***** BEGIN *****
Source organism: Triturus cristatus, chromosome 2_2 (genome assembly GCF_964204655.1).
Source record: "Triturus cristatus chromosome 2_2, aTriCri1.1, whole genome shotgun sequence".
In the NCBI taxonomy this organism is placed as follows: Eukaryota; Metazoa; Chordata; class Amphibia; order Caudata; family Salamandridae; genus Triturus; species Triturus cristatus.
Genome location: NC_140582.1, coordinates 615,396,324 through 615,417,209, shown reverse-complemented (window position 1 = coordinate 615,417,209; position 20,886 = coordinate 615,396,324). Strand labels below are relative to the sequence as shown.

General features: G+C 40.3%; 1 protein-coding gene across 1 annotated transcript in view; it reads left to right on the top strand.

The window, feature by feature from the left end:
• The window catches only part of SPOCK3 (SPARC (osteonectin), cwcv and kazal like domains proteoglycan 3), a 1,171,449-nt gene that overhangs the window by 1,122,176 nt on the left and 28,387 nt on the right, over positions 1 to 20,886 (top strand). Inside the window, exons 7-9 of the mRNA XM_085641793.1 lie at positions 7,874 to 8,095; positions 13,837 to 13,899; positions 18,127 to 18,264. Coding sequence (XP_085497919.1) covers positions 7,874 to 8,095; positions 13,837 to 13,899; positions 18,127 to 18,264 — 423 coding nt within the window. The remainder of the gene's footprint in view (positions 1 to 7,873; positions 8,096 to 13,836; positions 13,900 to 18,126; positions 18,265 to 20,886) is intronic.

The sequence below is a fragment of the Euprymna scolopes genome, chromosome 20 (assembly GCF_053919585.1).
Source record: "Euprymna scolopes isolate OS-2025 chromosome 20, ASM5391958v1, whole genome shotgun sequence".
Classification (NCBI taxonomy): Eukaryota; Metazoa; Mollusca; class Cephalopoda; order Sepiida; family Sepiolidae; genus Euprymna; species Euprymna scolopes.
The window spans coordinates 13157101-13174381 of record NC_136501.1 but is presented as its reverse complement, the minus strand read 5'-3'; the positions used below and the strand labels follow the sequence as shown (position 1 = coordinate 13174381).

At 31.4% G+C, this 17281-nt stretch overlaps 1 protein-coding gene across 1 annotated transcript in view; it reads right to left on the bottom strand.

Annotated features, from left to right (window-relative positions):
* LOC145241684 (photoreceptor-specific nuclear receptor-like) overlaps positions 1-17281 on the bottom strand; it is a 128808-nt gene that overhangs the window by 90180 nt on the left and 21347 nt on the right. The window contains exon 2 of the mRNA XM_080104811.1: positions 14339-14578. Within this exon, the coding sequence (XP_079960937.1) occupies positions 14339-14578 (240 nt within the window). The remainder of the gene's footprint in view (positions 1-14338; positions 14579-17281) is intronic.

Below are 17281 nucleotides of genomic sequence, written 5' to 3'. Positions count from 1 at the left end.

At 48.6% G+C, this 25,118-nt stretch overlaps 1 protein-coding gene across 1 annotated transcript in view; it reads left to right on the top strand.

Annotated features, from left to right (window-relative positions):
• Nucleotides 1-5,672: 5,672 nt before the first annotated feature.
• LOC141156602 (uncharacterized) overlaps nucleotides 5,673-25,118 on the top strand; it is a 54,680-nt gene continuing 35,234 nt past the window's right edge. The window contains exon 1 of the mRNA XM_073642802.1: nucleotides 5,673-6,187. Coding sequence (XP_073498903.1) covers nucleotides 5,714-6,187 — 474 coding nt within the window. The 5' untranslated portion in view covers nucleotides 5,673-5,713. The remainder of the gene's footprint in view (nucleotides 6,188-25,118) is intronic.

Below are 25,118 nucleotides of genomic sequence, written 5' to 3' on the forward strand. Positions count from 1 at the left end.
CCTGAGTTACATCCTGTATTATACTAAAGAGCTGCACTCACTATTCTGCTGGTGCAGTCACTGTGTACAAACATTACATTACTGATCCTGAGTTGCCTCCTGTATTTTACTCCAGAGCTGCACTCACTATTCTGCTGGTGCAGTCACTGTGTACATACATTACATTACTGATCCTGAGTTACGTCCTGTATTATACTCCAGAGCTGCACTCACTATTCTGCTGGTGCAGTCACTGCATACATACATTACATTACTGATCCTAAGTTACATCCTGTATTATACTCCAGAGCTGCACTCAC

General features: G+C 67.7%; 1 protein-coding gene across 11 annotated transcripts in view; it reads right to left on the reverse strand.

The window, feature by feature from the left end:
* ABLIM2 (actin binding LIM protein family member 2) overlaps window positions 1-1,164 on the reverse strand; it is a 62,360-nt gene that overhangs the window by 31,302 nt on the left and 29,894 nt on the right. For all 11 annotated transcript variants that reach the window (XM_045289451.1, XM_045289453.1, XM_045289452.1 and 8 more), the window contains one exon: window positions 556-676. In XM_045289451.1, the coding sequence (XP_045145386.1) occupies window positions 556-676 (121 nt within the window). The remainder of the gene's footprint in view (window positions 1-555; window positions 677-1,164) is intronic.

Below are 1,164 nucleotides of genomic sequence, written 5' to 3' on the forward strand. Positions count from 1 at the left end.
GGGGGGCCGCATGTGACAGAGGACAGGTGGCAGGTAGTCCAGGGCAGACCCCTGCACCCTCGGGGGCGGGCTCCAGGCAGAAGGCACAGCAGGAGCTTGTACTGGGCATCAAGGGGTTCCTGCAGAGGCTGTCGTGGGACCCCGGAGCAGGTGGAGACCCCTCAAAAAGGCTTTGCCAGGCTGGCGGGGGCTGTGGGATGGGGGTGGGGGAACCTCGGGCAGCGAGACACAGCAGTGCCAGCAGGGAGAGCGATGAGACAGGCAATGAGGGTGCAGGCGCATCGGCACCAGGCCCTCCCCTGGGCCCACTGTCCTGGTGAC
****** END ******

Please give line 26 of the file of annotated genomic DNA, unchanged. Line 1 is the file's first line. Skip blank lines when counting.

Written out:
GGGGGGCCGCATGTGACAGAGGACAGGTGGCAGGTAGTCCAGGGCAGACCCCTGCACCCTCGGGGGCGGGCTCCAGGCAGAAGGCACAGCAGGAGCTTGTACTGGGCATCAAGGGGTTCCTGCAGAGGCTGTCGTGGGACCCCGGAGCAGGTGGAGACCCCTCAAAAAGGCTTTGCCAGGCTGGCGGGGGCTGTGGGATGGGGGTGGGGGAACCTCGGGCAGCGAGACACAGCAGTGCCAGCAGGGAGAGCGATGAGACAGGCAATGAGGGTGCAGGCGCATCGGCACCAGGCCCTCCCCTGGGCCCACTGTCCTGGTGAC